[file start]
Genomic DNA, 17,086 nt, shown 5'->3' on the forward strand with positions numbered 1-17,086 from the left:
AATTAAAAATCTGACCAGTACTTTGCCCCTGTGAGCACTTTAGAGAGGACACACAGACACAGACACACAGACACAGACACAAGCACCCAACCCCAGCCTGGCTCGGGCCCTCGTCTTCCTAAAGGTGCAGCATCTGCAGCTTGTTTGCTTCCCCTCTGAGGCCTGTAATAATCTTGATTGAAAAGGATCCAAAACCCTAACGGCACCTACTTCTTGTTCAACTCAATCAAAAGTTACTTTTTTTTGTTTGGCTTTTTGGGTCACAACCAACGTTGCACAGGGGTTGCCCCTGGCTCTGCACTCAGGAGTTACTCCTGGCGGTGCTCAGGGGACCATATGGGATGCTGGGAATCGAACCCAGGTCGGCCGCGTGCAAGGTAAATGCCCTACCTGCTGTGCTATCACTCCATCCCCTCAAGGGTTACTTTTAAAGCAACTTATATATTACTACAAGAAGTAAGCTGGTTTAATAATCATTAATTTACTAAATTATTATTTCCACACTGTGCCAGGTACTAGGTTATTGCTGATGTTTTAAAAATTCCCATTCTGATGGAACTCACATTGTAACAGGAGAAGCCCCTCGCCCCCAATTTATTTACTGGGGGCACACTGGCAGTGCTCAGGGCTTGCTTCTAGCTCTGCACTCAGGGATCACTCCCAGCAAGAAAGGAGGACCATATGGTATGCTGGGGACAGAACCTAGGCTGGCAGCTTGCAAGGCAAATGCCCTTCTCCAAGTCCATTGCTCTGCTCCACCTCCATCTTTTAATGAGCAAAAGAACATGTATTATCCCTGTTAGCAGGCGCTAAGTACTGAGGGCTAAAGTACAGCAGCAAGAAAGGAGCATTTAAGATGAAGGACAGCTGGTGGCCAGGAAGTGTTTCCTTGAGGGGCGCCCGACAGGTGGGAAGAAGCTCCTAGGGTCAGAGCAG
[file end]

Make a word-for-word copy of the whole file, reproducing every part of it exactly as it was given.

Genomic DNA, 17,086 nt, shown 5'->3' on the forward strand with positions numbered 1-17,086 from the left:
AATTAAAAATCTGACCAGTACTTTGCCCCTGTGAGCACTTTAGAGAGGACACACAGACACAGACACACAGACACAGACACAAGCACCCAACCCCAGCCTGGCTCGGGCCCTCGTCTTCCTAAAGGTGCAGCATCTGCAGCTTGTTTGCTTCCCCTCTGAGGCCTGTAATAATCTTGATTGAAAAGGATCCAAAACCCTAACGGCACCTACTTCTTGTTCAACTCAATCAAAAGTTACTTTTTTTTGTTTGGCTTTTTGGGTCACAACCAACGTTGCACAGGGGTTGCCCCTGGCTCTGCACTCAGGAGTTACTCCTGGCGGTGCTCAGGGGACCATATGGGATGCTGGGAATCGAACCCAGGTCGGCCGCGTGCAAGGTAAATGCCCTACCTGCTGTGCTATCACTCCATCCCCTCAAGGGTTACTTTTAAAGCAACTTATATATTACTACAAGAAGTAAGCTGGTTTAATAATCATTAATTTACTAAATTATTATTTCCACACTGTGCCAGGTACTAGGTTATTGCTGATGTTTTAAAAATTCCCATTCTGATGGAACTCACATTGTAACAGGAGAAGCCCCTCGCCCCCAATTTATTTACTGGGGGCACACTGGCAGTGCTCAGGGCTTGCTTCTAGCTCTGCACTCAGGGATCACTCCCAGCAAGAAAGGAGGACCATATGGTATGCTGGGGACAGAACCTAGGCTGGCAGCTTGCAAGGCAAATGCCCTTCTCCAAGTCCATTGCTCTGCTCCACCTCCATCTTTTAATGAGCAAAAGAACATGTATTATCCCTGTTAGCAGGCGCTAAGTACTGAGGGCTAAAGTACAGCAGCAAGAAAGGAGCATTTAAGATGAAGGACAGCTGGTGGCCAGGAAGTGTTTCCTTGAGGGGCGCCCGACAGGTGGGAAGAAGCTCCTAGGGTCAGAGCAG